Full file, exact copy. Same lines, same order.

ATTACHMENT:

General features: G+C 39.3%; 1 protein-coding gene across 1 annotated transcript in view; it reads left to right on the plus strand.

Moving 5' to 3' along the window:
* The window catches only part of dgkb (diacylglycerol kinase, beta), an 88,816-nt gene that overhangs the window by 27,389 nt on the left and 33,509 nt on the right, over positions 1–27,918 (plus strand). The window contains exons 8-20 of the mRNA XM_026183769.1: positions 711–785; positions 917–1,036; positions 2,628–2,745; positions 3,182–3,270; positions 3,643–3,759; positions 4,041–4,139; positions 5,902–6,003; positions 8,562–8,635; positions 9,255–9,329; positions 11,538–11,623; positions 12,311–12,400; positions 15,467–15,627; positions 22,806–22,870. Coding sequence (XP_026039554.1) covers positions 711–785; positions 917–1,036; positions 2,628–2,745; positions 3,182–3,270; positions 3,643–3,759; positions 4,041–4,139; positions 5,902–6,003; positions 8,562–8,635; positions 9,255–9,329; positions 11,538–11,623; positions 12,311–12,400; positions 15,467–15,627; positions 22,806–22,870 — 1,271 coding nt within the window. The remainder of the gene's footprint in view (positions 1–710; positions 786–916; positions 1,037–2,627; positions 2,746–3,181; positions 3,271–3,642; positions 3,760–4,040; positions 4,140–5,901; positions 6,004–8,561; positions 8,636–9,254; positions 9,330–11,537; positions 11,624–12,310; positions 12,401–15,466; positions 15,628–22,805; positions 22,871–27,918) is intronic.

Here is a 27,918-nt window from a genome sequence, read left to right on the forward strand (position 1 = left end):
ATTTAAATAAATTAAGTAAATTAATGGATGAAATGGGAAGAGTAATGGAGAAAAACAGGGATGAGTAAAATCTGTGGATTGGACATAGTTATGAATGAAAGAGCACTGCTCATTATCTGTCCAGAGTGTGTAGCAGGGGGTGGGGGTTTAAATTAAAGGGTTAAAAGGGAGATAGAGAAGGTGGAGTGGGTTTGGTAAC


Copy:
General features: G+C 39.3%; 1 protein-coding gene across 1 annotated transcript in view; it reads left to right on the plus strand.

Moving 5' to 3' along the window:
* The window catches only part of dgkb (diacylglycerol kinase, beta), an 88,816-nt gene that overhangs the window by 27,389 nt on the left and 33,509 nt on the right, over positions 1–27,918 (plus strand). The window contains exons 8-20 of the mRNA XM_026183769.1: positions 711–785; positions 917–1,036; positions 2,628–2,745; positions 3,182–3,270; positions 3,643–3,759; positions 4,041–4,139; positions 5,902–6,003; positions 8,562–8,635; positions 9,255–9,329; positions 11,538–11,623; positions 12,311–12,400; positions 15,467–15,627; positions 22,806–22,870. Coding sequence (XP_026039554.1) covers positions 711–785; positions 917–1,036; positions 2,628–2,745; positions 3,182–3,270; positions 3,643–3,759; positions 4,041–4,139; positions 5,902–6,003; positions 8,562–8,635; positions 9,255–9,329; positions 11,538–11,623; positions 12,311–12,400; positions 15,467–15,627; positions 22,806–22,870 — 1,271 coding nt within the window. The remainder of the gene's footprint in view (positions 1–710; positions 786–916; positions 1,037–2,627; positions 2,746–3,181; positions 3,271–3,642; positions 3,760–4,040; positions 4,140–5,901; positions 6,004–8,561; positions 8,636–9,254; positions 9,330–11,537; positions 11,624–12,310; positions 12,401–15,466; positions 15,628–22,805; positions 22,871–27,918) is intronic.

Here is a 27,918-nt window from a genome sequence, read left to right on the forward strand (position 1 = left end):
ATTTAAATAAATTAAGTAAATTAATGGATGAAATGGGAAGAGTAATGGAGAAAAACAGGGATGAGTAAAATCTGTGGATTGGACATAGTTATGAATGAAAGAGCACTGCTCATTATCTGTCCAGAGTGTGTAGCAGGGGGTGGGGGTTTAAATTAAAGGGTTAAAAGGGAGATAGAGAAGGTGGAGTGGGTTTGGTAAC